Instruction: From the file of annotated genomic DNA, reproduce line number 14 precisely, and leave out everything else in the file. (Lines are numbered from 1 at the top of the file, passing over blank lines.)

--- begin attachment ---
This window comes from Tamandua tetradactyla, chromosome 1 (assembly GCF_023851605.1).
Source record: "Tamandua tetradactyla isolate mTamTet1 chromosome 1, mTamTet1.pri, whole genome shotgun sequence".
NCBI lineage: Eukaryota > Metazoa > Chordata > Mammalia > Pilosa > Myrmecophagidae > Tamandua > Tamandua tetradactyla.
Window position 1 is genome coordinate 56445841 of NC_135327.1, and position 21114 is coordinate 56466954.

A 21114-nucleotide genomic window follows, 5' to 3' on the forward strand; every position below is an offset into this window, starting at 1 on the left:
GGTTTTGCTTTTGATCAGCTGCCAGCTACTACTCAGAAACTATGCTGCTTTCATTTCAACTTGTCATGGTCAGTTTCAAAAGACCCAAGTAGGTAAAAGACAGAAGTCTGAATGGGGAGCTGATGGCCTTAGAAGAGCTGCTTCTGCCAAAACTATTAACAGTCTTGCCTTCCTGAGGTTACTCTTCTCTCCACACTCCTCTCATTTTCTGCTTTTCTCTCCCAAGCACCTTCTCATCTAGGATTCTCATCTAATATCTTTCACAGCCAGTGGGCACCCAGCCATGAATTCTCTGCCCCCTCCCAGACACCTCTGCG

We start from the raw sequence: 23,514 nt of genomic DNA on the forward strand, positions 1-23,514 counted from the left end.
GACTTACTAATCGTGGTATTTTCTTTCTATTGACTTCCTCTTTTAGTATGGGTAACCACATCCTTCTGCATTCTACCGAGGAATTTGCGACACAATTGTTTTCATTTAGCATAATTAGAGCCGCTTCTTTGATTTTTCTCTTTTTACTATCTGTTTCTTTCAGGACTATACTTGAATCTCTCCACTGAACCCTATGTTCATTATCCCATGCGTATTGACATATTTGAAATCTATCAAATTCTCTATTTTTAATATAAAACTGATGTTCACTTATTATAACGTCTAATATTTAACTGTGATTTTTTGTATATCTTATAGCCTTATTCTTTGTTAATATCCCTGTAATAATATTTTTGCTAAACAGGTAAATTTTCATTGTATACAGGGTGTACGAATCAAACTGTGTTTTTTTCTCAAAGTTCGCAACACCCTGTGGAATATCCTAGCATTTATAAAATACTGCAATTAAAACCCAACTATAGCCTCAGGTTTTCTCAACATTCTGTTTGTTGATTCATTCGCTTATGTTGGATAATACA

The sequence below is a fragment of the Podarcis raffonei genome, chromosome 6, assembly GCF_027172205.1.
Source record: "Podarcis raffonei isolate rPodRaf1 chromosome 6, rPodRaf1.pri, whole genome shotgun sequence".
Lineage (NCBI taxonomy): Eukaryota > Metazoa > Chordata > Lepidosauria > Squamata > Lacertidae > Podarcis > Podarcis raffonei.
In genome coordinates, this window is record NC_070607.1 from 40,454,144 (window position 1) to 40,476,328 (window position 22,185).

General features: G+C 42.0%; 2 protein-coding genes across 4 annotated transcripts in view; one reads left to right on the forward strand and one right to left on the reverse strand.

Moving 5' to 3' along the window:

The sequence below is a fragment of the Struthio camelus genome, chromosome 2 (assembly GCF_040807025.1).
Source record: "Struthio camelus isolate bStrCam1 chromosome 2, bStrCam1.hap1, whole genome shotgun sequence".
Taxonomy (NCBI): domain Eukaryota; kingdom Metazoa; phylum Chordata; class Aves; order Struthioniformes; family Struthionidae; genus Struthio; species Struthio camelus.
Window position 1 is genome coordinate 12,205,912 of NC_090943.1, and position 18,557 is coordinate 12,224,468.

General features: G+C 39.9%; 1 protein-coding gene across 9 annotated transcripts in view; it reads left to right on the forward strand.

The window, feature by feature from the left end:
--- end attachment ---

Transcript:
Moving 5' to 3' along the window: